I might know somebody who knows somebody who…
The day here started off quite chilly and I wore a sweater.
Richard was off at Maker Faire (I want to see that 3D printer in chocolate too someday) with Michelle. SPF 100 sunblock is good, but it’s not that good so I didn’t join them.
While they were gone I was coming into Costco doing the usual slightly awkward thing with the cane and the cart and trying to manage past others coming and going from the same tight in-and-out area, when one woman who wanted to be done and out of there fast kind of shoved her way forward through everybody in her path, abruptly turning her cart in front of me in such a way that I was forced to do a little dance to avoid hitting her, skittering to a stop with the cane askew–you know, being graceful and all that.
I was thinking, eh, we all have times when we’re in too much of a hurry and we just don’t see in time.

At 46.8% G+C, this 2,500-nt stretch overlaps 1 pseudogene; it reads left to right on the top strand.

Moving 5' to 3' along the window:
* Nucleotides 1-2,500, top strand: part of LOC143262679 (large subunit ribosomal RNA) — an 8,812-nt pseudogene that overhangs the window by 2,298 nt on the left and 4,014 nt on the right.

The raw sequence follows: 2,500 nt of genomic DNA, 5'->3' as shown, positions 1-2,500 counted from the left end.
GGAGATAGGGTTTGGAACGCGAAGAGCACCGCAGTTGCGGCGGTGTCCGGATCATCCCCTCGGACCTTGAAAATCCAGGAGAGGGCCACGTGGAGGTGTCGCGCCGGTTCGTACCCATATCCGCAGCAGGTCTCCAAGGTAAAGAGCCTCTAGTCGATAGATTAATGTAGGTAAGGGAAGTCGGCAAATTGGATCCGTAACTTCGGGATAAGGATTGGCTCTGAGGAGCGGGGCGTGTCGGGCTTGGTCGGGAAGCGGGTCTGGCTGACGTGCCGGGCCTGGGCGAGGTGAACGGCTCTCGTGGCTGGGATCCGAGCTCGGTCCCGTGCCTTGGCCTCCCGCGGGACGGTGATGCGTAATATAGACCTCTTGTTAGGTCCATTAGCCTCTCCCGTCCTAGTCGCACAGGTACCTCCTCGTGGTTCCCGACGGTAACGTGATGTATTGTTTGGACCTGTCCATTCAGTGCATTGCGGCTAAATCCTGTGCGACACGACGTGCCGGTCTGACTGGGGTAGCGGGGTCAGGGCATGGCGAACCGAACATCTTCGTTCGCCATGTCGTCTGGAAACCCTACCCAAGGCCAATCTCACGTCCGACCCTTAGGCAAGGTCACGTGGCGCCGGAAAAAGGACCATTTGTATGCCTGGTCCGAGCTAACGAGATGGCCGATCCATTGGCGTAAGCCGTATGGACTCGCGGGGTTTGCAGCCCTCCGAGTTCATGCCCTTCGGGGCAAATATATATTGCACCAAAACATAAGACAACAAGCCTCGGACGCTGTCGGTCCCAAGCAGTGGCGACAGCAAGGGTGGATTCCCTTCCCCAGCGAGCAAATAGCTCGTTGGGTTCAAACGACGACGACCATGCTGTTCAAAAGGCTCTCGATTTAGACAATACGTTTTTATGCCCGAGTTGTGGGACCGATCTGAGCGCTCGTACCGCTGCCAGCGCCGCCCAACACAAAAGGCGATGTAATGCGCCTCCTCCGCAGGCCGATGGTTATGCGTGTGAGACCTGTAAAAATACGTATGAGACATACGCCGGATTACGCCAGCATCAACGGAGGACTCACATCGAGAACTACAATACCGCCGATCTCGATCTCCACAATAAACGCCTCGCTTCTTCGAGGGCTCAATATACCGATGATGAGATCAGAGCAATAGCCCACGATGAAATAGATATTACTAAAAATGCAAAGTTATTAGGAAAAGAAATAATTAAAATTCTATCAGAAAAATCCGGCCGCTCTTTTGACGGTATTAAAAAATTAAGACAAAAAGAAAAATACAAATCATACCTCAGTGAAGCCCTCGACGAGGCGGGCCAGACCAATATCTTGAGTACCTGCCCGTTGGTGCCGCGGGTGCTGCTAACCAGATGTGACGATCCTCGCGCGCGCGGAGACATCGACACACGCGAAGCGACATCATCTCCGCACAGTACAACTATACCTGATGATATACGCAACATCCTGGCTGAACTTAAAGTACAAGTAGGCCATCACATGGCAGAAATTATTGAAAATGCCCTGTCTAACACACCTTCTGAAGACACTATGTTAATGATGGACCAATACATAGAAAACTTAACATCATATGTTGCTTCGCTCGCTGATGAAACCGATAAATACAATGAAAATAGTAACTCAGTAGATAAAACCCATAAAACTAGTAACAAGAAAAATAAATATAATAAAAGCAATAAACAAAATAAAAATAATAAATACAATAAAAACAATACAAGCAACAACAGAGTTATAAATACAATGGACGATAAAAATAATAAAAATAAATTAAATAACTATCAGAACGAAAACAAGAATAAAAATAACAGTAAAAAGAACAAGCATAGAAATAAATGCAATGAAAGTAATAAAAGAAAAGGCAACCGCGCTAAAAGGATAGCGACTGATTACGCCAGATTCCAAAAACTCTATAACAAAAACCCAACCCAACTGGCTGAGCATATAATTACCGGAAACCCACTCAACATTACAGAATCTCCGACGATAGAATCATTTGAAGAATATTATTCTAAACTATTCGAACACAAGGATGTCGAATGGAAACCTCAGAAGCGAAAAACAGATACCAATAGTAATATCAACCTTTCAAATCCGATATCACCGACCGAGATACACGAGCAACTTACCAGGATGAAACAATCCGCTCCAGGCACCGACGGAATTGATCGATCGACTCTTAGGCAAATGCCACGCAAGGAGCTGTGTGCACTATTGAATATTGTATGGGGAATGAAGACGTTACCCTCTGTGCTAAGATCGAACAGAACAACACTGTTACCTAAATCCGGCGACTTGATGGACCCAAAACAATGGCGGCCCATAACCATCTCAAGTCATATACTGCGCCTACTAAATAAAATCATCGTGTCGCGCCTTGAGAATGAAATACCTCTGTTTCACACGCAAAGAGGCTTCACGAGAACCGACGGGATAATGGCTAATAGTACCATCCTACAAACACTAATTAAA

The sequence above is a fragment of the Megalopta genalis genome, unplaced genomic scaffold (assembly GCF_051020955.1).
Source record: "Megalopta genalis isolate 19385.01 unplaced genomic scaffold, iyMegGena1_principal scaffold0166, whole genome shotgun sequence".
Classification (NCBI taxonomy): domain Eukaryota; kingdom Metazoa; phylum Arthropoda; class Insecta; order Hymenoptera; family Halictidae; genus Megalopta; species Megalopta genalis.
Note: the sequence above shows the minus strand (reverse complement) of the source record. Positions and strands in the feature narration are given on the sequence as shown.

She looked me in the eyes and made a rude face at me.
That, I did not expect. (And not out of an adult.)
In that same moment I noticed the pretty handknit around her neck, a large wrap in a pattern that was all the rage a few years ago. I asked, with a straight-out-of-Stitches smile, “Did you knit your Clapotis?”
Busted and she knew it.
The briefest hesitation, then, “Yes, I did,” she answered with a half smile in a mixture of pride and agony as she beat it the heck out of there.
Not that that was a surprise
Our Stella had a single cherry growing in a spot where a clamshell wouldn’t easily snap over it, so I doused it in grape Koolaid and hoped. It certainly wasn’t going to rain–they say you have to reapply the stuff after rain.
It rained. Not that I’m complaining. At all.
Given that the first branches of cherries had been stripped while still tiny and green and I would have thought far from tasty, it amazed me to get to watch this one fruit gradually turn big and yellow in anticipation of turning red and openly taunting the wildlife. (The rest are in clamshells, and the critters have still managed to reach in at a few of those so I reinforced them with Koolaid, too.)